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Pseudohypoparathyroidism type 1A
Pseudohypoparathyroidism type 1A (PHP1a) is a type of pseudohypoparathyroidism (PHP; see this term) characterized by renal resistance to parathyroid hormone (PTH), resulting in hypocalcemia, hyperphosphatemia, and elevated PTH; resistance to other hormones including thydroid stimulating hormone (TSH), gonadotropins and growth-hormone-releasing hormone (GHRH); and a constellation of clinical features known as Albright hereditary osteodystrophy (AHO; see this term).
Prevalence of PHP (1a and 1b) has been estimated at 1/295,000 in a Japanese study. The prevalence of PHP (1a, 1b and pseudopseudohypoparathyroidism (PPHP); see these terms) has been estimated at 1/150,000in Italy.
Onset of endocrine symptoms occurs during childhood, although cases with severe hypothyroidism at neonatal screening have been reported. Patients present with varying degrees of AHO features (including obesity). Ectopic ossifications may range from absent to extensive and generate severe pain. Developmental delay is highly variable, even in families with the same mutation. PTH resistance is not typically present at birth but develops over time, in some patients from a few months of age. Other symptoms related to hypocalcemia include: numbness, seizures, tetany, cataract or dental problems. Mild TSH resistance is often present at birth and may be diagnosed through neonatal screening of congenital hypothyroidism (see this term). It is usually asymptomatic. Gonadal dysfunction with delayed or incomplete sexual maturation, amenorrhea or oligomenorrhea and/or infertility is very frequent. Growth hormone (GH) deficiency is present in around 60% of patients, while resistance to calcitonin and to epinephrine is rare. Hormone resistance may develop over time, up until late adulthood. Rheumatologic complications have also been reported. The evolution of bone mineralization remains unclear.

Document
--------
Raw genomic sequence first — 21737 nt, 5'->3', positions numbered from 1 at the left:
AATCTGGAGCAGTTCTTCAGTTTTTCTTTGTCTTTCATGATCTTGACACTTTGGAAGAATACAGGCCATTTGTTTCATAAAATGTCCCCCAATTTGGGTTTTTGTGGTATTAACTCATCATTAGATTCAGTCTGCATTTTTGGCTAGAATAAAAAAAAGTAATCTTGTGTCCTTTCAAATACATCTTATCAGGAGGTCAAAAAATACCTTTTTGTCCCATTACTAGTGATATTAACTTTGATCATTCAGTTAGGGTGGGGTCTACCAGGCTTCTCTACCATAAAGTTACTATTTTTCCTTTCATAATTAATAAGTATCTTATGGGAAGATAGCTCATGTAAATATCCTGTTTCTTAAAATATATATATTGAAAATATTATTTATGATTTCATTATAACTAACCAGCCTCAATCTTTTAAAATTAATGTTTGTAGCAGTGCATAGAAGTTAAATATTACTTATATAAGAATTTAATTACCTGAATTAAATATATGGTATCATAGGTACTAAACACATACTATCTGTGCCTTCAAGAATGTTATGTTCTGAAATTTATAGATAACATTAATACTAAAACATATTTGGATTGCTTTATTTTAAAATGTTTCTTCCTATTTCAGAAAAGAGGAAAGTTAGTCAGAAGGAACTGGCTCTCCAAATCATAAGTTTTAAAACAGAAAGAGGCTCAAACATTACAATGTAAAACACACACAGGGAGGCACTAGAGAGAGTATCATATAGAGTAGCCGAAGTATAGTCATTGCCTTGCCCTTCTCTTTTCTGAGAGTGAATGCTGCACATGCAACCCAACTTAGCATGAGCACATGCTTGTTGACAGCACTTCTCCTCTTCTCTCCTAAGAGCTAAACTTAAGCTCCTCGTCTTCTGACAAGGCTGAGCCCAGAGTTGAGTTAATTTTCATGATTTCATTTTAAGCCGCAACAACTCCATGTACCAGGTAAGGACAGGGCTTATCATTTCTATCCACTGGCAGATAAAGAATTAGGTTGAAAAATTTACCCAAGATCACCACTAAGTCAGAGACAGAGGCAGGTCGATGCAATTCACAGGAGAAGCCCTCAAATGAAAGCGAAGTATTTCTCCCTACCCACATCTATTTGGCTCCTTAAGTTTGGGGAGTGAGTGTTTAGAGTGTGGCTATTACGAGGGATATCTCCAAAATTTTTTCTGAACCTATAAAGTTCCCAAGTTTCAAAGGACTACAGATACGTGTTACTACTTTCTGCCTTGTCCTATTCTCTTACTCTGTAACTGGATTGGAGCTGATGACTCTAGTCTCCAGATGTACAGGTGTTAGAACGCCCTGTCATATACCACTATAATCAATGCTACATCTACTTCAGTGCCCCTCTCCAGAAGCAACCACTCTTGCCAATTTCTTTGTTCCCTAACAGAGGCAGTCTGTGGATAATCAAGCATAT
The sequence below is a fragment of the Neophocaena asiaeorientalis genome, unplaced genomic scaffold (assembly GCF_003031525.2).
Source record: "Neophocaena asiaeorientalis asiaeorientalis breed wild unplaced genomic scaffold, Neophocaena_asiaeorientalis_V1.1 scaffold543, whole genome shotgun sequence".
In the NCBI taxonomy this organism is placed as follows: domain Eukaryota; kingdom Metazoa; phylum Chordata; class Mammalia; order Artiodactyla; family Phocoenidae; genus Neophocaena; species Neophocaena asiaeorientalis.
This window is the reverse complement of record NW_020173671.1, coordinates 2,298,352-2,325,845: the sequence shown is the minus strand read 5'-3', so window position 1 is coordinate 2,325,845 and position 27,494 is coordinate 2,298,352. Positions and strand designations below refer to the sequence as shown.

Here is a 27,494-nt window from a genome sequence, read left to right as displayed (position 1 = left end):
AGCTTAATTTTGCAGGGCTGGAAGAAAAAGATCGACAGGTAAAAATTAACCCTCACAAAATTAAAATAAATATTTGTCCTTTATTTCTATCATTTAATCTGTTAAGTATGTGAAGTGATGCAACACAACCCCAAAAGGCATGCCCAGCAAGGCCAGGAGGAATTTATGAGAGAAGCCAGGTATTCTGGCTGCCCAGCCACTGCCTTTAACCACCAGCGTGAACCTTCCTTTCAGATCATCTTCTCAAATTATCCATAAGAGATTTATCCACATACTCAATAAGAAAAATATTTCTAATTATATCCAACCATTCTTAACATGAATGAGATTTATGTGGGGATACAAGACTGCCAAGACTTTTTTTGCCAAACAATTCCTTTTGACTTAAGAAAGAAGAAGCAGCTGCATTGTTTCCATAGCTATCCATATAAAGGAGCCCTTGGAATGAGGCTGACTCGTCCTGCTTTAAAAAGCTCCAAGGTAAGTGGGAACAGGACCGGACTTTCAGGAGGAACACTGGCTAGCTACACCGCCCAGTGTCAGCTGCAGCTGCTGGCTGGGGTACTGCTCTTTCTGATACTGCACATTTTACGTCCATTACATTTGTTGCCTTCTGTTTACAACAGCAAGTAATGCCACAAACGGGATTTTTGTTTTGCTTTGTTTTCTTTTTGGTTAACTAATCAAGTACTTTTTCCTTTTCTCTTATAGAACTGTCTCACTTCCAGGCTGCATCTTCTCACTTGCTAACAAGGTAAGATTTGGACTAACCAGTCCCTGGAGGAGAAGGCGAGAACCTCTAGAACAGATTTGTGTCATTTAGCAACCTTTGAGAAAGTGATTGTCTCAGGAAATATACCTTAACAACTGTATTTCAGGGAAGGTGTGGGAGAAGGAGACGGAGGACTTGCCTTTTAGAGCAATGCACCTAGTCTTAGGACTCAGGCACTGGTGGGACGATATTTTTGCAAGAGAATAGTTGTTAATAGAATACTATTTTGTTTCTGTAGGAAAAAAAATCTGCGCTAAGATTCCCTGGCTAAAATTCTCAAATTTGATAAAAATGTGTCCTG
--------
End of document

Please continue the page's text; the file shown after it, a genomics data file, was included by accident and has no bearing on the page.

In about 70-80% of cases, PHP-Ia is caused by haploinsufficiency due to maternally-inherited heterozygous inactivating mutations in the GNAS gene (20q13). In a subset of patients negative for these mutations, methylation defects at the same locus have been reported.
Diagnosis of PTH resistance is based on measurement of serum calcium, phosphate and PTH. After infusion of biosynthetic PTH (which may be useful in difficult cases), nephrogenic cAMP and urinary excretion of phosphate do not increase. AHO is diagnosed both clinically and on X-ray, showing typical shortening of the 4th metacarpal. Diagnosis is confirmed by genetic testing.
Differential diagnoses include primary hypothyroidism, secondary hyperparathyroidism due to vitamin D deficiency, and other types of PHP.
Antenatal diagnosis is possible when a disease causing mutation in the family is known.
Transmission is autosomal dominant with parental imprinting. Resistance to hormones develops only after maternal inheritance. In de novo mutations (25% of cases), hormone resistance is associated with a mutation on the maternal allele of the gene. In cases where methylation defects are found, genetic counseling may be difficult or impossible.
Management and treatment
Treatment is based on maintaining normocalcemia and, when possible, normalizing serum levels of PTH, with an active form of vitamin D (alfacalcidol or calcitriol) and calcium supplementation. Associated endocrinopathies should be treated when present (particularly hypothyroidism, growth hormone deficiency and hypogonadism) with levothyroxine and sex hormones. GH replacement therapy should be started as soon as possible. There is no treatment for AHO. Subcutaneous ossifications may be surgically removed when particularly large or causing pain/discomfort.
With proper treatment, prognosis is good, but quality of life may be affected by subcutaneous ossifications and the presence of severe short stature and obesity. Life expectancy is normal provided that endocrine disorders are correctly treated.